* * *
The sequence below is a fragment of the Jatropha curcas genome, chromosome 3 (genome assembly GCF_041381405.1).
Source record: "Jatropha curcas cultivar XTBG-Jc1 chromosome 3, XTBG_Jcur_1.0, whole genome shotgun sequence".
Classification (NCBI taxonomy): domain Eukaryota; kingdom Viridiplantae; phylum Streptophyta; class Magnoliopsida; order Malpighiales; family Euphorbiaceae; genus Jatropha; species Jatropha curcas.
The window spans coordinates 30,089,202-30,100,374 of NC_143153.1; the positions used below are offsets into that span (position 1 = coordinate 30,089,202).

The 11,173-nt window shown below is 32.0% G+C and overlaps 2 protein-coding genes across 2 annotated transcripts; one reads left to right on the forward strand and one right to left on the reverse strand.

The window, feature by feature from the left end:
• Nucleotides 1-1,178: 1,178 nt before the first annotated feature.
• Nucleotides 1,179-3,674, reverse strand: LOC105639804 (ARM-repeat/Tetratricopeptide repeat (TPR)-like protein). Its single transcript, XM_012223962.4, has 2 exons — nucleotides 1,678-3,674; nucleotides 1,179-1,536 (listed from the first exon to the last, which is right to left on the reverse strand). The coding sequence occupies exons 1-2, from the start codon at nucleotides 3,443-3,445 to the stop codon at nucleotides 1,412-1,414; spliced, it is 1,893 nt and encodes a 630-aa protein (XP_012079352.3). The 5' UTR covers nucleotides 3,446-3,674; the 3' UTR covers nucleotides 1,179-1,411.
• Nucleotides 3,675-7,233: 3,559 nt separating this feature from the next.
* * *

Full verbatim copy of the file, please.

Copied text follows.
The sequence below is a fragment of the Jatropha curcas genome, chromosome 3 (genome assembly GCF_041381405.1).
Source record: "Jatropha curcas cultivar XTBG-Jc1 chromosome 3, XTBG_Jcur_1.0, whole genome shotgun sequence".
Classification (NCBI taxonomy): domain Eukaryota; kingdom Viridiplantae; phylum Streptophyta; class Magnoliopsida; order Malpighiales; family Euphorbiaceae; genus Jatropha; species Jatropha curcas.
The window spans coordinates 30,089,202-30,100,374 of NC_143153.1; the positions used below are offsets into that span (position 1 = coordinate 30,089,202).

The 11,173-nt window shown below is 32.0% G+C and overlaps 2 protein-coding genes across 2 annotated transcripts; one reads left to right on the forward strand and one right to left on the reverse strand.

The window, feature by feature from the left end:
• Nucleotides 1-1,178: 1,178 nt before the first annotated feature.
• Nucleotides 1,179-3,674, reverse strand: LOC105639804 (ARM-repeat/Tetratricopeptide repeat (TPR)-like protein). Its single transcript, XM_012223962.4, has 2 exons — nucleotides 1,678-3,674; nucleotides 1,179-1,536 (listed from the first exon to the last, which is right to left on the reverse strand). The coding sequence occupies exons 1-2, from the start codon at nucleotides 3,443-3,445 to the stop codon at nucleotides 1,412-1,414; spliced, it is 1,893 nt and encodes a 630-aa protein (XP_012079352.3). The 5' UTR covers nucleotides 3,446-3,674; the 3' UTR covers nucleotides 1,179-1,411.
• Nucleotides 3,675-7,233: 3,559 nt separating this feature from the next.